In July, we became FIFA World Champions and the Tour de France has provided us with 3 great, entertaining weeks of racing. In this post I share my 5 favorites articles of the month: why Wish sponsors the LA Lakers, how Dribble’s product team works, where Belgian striker Romelu Lukaku comes from, when Airbnb adopted storyboards and what “vaporware horseshit” product Zoox’s team is working on. Continue reading →
Happy new year to all my readers! I wish you a joyfull, fulfilling, stimulating and healthy year 2018. A propos healthy… one of my favorite January reads is a NY Times article that compares Facebook’s news feed to food (cookies or broccoli). Farhad Manjoo writes that no food is toxic in itself – and no feed is either – what counts is how much of it we consume and how relevant is it to our lives. Other articles I found worthwhile sharing are Campbell Flakemore’s testimonial about stopping his pro cycling career – food is part of it – and an article about Snapchat’s user data… and corporate culture. Continue reading →
April was election month in France. But my favorite articles shared this month don’t contain politics, because (1) we yet have to elect our President in the second round, (2) I believe it’s pretty obvious whom to favor, and (3) I’ll try not to turn this blog too much into a political tribune. This past month, I’ve read great stuff about brand building in the tech world (Airbnb), in-app user behavior (Uber) and why Facebook & Google should freak out (Amazon).
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I’ll try to make the future posts less political, and less Trump-focused (because smart blogging is not just bashing, and because I’ll need & want to become more constructive at some point). But resistance is necessary when revolting things happen, and it can’t be toned down, so February still was very much about defending political sanity. You’ll see in the links. Beside that, you’ll also find artificial intelligence playing poker, a beautiful ad from Denmark or a great article about Macedonian teens influencing elections just to buy themselves an BMW.
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“Father, forgive them, for they know not what they do.” Pretty much what I thought when hearing the U.S. election results, wondering how a great country can legitimately elect a populist leader like Donald Trump. I still try to make sense of it. But I also try hard not to be patronizing or condescendent, because it’s the voice of the people, and the beauty of democrac is that everyone’s vote has the same value. Still, this result shakes up a lot in my head and heart. Let’s hope for the best, as Obama says in one interview included below.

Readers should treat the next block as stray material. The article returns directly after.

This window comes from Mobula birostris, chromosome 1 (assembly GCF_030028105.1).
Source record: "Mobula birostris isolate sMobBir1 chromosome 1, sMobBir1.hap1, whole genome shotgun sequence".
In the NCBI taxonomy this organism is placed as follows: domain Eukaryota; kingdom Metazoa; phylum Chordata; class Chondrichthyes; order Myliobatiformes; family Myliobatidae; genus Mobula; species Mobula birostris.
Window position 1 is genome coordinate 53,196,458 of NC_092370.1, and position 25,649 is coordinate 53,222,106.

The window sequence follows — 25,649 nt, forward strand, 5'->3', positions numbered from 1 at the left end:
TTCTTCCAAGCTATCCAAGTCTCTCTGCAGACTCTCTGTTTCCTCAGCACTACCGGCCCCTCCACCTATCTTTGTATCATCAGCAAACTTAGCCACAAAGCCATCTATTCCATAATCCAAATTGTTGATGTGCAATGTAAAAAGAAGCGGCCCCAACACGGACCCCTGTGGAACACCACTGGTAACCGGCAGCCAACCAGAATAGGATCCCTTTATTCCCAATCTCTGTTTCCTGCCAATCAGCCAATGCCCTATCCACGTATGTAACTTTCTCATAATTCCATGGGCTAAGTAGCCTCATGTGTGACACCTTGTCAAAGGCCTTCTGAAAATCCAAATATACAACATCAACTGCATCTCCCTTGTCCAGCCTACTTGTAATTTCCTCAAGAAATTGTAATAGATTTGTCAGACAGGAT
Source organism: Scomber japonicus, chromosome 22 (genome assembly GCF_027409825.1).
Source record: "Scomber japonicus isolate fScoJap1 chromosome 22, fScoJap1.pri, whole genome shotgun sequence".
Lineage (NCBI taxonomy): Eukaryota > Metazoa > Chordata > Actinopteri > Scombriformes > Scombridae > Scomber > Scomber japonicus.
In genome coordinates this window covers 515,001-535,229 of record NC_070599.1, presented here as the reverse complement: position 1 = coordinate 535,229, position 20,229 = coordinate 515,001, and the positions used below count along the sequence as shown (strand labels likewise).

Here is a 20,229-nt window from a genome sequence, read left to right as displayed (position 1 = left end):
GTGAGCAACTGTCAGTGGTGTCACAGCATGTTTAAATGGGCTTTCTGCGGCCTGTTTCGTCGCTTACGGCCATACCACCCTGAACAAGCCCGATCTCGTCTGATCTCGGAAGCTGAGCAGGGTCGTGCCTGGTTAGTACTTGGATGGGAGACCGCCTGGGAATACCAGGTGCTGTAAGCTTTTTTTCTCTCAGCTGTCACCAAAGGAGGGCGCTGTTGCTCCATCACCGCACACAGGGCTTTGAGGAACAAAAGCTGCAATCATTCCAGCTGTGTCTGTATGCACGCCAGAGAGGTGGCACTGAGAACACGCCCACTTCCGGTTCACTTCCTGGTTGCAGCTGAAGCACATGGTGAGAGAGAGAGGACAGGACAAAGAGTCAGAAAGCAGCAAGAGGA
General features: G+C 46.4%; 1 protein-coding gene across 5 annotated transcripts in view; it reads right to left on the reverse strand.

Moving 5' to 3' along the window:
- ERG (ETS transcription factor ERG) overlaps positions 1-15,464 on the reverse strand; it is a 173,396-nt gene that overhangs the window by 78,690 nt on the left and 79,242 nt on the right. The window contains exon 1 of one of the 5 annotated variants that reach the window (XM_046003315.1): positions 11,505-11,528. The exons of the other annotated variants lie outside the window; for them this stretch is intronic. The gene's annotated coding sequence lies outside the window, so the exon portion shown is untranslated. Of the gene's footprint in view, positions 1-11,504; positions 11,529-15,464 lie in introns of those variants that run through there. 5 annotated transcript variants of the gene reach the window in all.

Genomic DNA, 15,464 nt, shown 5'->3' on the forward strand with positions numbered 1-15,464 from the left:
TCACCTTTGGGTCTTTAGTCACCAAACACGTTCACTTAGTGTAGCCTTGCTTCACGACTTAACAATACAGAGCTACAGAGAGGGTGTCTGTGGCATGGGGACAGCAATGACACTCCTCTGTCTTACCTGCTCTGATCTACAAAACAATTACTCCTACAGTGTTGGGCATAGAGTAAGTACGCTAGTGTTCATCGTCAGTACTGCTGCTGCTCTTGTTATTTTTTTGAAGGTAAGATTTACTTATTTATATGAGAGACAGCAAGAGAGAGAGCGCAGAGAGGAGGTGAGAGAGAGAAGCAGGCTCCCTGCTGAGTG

This month is crumped with articles about the U.S. election, politically more engaged than I used to share, but not only. You’ll also find a great article about Twitter’s data, a funny video about French food and my personal favorite of the month: Van Jones. Life goes on and many other things are worth spending time on, so here’s my monthly selection of links.
How/why did the Amazon Phone fail? What do Converse and Airbnb do in order to make their brands attractive to existing communities? And do globemakers still exist today? Some answers are answered in this month’s favorites.
It’s a heterogeneous mix of articles about branding, marketing, ISIS and more that I would like to share this September. My personal favorite is the last link of this list, a truly insightful post by Standard Chartered Bank’s Global Head of Digital Marketing, Damien Cummings. I would urge every other brand marketer to write something similar, it would make my life so much easier 🙂 And it would allow for a lot of synergies between brands and agencies.
Wow, it’s already the 8th part of this series about brands and their web-based participatory efforts. Companies like Danone, Heineken, Coca-Cola, Siemens, Unilever, GE and Dell do leverage web 2.0 to innovate and engage consumers, this part is dedicated to Nokia. The Finnish cellphone manufacturer seriously missed the co-creative push ushered by Apple and its applications, so they had to catch up and innovate their own way out of this crisis. Here are some of their initiatives, and they’re still learning.